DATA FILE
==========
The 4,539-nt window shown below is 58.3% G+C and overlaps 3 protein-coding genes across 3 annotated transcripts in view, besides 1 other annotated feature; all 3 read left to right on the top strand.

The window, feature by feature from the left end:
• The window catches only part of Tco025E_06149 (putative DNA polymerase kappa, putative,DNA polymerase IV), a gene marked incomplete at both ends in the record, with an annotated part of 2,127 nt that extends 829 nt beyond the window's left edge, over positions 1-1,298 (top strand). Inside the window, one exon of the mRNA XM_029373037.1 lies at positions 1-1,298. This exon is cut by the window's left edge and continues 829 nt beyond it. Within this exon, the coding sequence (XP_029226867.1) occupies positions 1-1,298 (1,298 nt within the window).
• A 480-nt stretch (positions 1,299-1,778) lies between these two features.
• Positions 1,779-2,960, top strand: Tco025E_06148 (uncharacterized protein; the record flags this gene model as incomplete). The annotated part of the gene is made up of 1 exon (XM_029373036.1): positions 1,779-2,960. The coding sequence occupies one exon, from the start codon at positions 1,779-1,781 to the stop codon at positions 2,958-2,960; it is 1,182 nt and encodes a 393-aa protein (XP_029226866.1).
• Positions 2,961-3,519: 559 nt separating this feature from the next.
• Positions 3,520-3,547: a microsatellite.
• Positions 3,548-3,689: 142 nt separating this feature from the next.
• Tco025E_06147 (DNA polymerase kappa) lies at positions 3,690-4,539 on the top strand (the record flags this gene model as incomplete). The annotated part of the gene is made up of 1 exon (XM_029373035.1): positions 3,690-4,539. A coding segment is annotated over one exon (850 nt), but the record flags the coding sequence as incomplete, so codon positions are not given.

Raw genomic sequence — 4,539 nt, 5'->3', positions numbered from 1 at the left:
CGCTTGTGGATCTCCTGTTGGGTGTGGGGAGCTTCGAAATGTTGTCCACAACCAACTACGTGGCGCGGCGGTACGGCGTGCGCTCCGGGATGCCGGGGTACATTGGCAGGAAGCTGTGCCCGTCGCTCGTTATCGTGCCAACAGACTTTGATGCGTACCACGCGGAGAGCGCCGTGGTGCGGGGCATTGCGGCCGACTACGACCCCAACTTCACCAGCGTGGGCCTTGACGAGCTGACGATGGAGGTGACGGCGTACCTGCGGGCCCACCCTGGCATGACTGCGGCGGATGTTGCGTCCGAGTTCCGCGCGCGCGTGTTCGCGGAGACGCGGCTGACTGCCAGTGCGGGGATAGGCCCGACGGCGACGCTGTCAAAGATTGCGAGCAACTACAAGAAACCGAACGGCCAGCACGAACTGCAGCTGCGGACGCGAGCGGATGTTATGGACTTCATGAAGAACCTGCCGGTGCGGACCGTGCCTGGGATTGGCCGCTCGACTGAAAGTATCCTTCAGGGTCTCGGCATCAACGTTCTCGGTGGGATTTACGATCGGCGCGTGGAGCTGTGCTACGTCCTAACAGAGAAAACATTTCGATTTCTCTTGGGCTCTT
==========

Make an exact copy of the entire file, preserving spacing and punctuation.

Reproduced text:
The 4,539-nt window shown below is 58.3% G+C and overlaps 3 protein-coding genes across 3 annotated transcripts in view, besides 1 other annotated feature; all 3 read left to right on the top strand.

The window, feature by feature from the left end:
• The window catches only part of Tco025E_06149 (putative DNA polymerase kappa, putative,DNA polymerase IV), a gene marked incomplete at both ends in the record, with an annotated part of 2,127 nt that extends 829 nt beyond the window's left edge, over positions 1-1,298 (top strand). Inside the window, one exon of the mRNA XM_029373037.1 lies at positions 1-1,298. This exon is cut by the window's left edge and continues 829 nt beyond it. Within this exon, the coding sequence (XP_029226867.1) occupies positions 1-1,298 (1,298 nt within the window).
• A 480-nt stretch (positions 1,299-1,778) lies between these two features.
• Positions 1,779-2,960, top strand: Tco025E_06148 (uncharacterized protein; the record flags this gene model as incomplete). The annotated part of the gene is made up of 1 exon (XM_029373036.1): positions 1,779-2,960. The coding sequence occupies one exon, from the start codon at positions 1,779-1,781 to the stop codon at positions 2,958-2,960; it is 1,182 nt and encodes a 393-aa protein (XP_029226866.1).
• Positions 2,961-3,519: 559 nt separating this feature from the next.
• Positions 3,520-3,547: a microsatellite.
• Positions 3,548-3,689: 142 nt separating this feature from the next.
• Tco025E_06147 (DNA polymerase kappa) lies at positions 3,690-4,539 on the top strand (the record flags this gene model as incomplete). The annotated part of the gene is made up of 1 exon (XM_029373035.1): positions 3,690-4,539. A coding segment is annotated over one exon (850 nt), but the record flags the coding sequence as incomplete, so codon positions are not given.

Raw genomic sequence — 4,539 nt, 5'->3', positions numbered from 1 at the left:
CGCTTGTGGATCTCCTGTTGGGTGTGGGGAGCTTCGAAATGTTGTCCACAACCAACTACGTGGCGCGGCGGTACGGCGTGCGCTCCGGGATGCCGGGGTACATTGGCAGGAAGCTGTGCCCGTCGCTCGTTATCGTGCCAACAGACTTTGATGCGTACCACGCGGAGAGCGCCGTGGTGCGGGGCATTGCGGCCGACTACGACCCCAACTTCACCAGCGTGGGCCTTGACGAGCTGACGATGGAGGTGACGGCGTACCTGCGGGCCCACCCTGGCATGACTGCGGCGGATGTTGCGTCCGAGTTCCGCGCGCGCGTGTTCGCGGAGACGCGGCTGACTGCCAGTGCGGGGATAGGCCCGACGGCGACGCTGTCAAAGATTGCGAGCAACTACAAGAAACCGAACGGCCAGCACGAACTGCAGCTGCGGACGCGAGCGGATGTTATGGACTTCATGAAGAACCTGCCGGTGCGGACCGTGCCTGGGATTGGCCGCTCGACTGAAAGTATCCTTCAGGGTCTCGGCATCAACGTTCTCGGTGGGATTTACGATCGGCGCGTGGAGCTGTGCTACGTCCTAACAGAGAAAACATTTCGATTTCTCTTGGGCTCTT